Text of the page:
Some things others have written that I loved.  (all links open in a new tab)

Terri St. Cloud

I’ve found another poet/artist to share. She actually sells her work as prints and cards too, so you could own one. Go look. They are both beautiful and thought-provoking.

Haiku from Africa

By Liz Bard

I got permission to republish one of her poems. It is a post on my blog: Sharing Poetry. Look at and read it, then go to her blog and read them all! They’re wonderful! 

Trickster God 

This was written by a lovely friend of mine, Dawn Price, about the Christmas season and the accompanying greed and “busyness.”

POEM OF THE WEEK – The ‘Trickster God’ Awakes – Arts & Leisure – Jamaica Gleaner – Sunday | December 14, 2014.

The Signs of Neurotypical Spectrum Disorder – A Parody

by Ariane Zurcher in

The Signs of Neurotypical Spectrum Disorder – A Parody.

The writer of this is someone whom I greatly respect, and a woman with particular insight. I highly recommend reading her daily blog every single day.

update: She has turned the blog over to her daughter Emma, and it is still wonderful in a completely new way.

 The Next Century: His Holiness, Pope Francis the First

“When one realizes that life, even in the middle of so many contradictions, is a gift, that love is the source and the meaning of life, how can they withhold their urge to do good to another fellow being?” 


On a lighter note, A friend who, like me, has two sons and is frequently just dismayed at the things we don’t know:

Why Are They Given to Little Boys? 

By Christina Seeley

Delicate people, just keep scrolling.

I’m just gonna throw it out there. Penises can be a LOT of trouble.

Sure they’re fun and all, and even necessary for urination and helpful for procreation, so I am not hatin’ on penises AT ALL but….

I’m going out on a limb and saying that I think the universe flubbed up when designing this particular organ.

I mean who thought it a good idea to assign an unwieldy organ, not easily packed away and vulnerable to calamities such as zipper accidents, to a boy child? An organ that can spray urine at will? An organ that is just the right shape to fit into, let’s just say, for example, a coke bottle. And may then, fill said coke bottle with pee and carry it around, pee sloshing, a backyard or living room. Who would have designed such a thing? Certainly not someone who has ever cleaned urine off of toilet seats, floors, and bathroom walls while cursing.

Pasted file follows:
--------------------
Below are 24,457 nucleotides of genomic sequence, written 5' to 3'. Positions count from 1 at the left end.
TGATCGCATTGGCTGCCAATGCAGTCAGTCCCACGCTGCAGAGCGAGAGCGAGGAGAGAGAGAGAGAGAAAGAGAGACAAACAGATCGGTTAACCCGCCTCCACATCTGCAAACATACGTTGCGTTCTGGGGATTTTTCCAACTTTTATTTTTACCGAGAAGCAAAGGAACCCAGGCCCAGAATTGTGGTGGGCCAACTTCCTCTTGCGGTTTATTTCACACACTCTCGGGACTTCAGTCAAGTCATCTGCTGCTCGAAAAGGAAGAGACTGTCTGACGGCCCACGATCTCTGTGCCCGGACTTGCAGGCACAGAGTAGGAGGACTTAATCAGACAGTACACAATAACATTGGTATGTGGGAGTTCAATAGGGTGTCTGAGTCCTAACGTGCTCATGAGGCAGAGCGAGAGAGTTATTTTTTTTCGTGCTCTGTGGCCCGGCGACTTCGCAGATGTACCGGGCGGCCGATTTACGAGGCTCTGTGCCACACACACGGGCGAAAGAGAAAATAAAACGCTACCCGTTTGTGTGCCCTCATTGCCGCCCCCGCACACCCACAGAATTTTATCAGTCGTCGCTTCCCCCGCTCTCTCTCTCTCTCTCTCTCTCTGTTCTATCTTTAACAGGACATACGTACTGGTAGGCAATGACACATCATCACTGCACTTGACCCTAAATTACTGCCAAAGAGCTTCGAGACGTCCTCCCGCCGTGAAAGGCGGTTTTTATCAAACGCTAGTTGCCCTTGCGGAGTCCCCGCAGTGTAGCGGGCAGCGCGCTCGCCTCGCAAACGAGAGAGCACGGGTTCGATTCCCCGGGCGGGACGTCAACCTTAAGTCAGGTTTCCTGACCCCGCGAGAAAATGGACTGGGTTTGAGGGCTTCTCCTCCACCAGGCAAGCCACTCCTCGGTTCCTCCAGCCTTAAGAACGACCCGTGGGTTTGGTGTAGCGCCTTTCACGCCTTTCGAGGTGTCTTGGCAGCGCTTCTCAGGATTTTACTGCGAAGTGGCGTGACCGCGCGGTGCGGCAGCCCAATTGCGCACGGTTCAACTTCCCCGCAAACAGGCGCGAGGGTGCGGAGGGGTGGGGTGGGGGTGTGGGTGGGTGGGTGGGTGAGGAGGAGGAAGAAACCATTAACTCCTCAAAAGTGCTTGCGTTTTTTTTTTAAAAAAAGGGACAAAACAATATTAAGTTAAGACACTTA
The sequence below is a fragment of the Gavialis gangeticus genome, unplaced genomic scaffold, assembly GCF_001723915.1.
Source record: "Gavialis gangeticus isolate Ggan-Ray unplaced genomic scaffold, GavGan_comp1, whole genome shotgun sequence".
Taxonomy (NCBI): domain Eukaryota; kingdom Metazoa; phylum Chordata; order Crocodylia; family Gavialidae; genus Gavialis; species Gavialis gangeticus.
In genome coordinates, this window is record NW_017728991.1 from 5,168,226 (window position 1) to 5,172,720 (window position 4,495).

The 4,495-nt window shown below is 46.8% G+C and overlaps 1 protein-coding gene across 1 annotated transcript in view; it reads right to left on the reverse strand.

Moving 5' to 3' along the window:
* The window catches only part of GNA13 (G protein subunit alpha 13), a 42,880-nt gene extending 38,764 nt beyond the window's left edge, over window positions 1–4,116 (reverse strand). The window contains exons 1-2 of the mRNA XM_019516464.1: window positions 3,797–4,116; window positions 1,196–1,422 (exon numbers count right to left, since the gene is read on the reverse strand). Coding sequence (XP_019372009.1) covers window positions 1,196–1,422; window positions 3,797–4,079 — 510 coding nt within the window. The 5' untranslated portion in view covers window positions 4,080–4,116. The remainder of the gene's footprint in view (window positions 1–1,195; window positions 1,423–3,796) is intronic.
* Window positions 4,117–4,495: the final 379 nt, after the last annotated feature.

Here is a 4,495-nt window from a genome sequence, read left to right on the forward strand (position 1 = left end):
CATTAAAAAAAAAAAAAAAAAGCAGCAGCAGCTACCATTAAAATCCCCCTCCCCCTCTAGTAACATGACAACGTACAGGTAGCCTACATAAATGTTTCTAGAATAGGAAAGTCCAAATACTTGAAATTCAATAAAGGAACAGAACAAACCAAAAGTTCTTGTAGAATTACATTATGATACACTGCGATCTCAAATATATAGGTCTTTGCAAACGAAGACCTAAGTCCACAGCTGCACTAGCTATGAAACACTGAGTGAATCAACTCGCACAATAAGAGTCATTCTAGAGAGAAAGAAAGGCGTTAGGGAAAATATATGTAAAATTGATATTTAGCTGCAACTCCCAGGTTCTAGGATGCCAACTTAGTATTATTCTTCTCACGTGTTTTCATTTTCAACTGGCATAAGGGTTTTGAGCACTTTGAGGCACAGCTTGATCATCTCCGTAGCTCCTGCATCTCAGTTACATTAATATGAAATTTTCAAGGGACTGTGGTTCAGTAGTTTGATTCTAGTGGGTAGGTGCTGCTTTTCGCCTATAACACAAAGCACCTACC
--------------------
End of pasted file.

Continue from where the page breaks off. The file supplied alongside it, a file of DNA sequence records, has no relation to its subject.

We all know small boys and even some men are not emotionally equipped with the self-control or responsibility to handle the functions of such a body part or the mayhem and hilarity that follow certain functions of this body part.

Couldn’t there have been a little more discussion about boys and their natural love for all things stick-like and whether it would be wise to attach the equivalent of a sword to their bodies?

So, arrogant it may be, I stand by my opinion that penises are proof that some things in our universe were not well thought-out, glossed over…maybe rushed to meet some cosmic deadline.

I have two boys, eight and ten whose actions support my opinion/theory.


They’re kinda like The Cat in The Hat story….a big ol’ party or a big ol’ mess that the fish in the bowl is screaming at you to clean up before your mother comes home.

Comment:  it’s not the penis itself, it was permanently attaching it to boys that was the mistake in judgment.

Christina: Yes, my whole point!  I like penises, got nothing against them…just too bad they can’t be detachable and earned back with good behavior. (seven likes, so far)

(More comments some from indignant men)

Christina’s answer:  Look people, don’t get all sensitive. Penises have their place. They are great fun but this is about whether they should have been dispensed so hastily to a part of the population that I feel ill-equipped to handle them.  No puns intended. It’s just so hard… I mean difficult, to write about penises without puns.

Thanks, Christina! 

The Rise and Fall of Parenting

by John Pavlovitz  in his blog, Stuff that Needs to Be Said

“Before you’re a parent, no one prepares you for the way you will rise and fall with your children—how you will feel every bruise, celebrate each victory, share every fear. ” 

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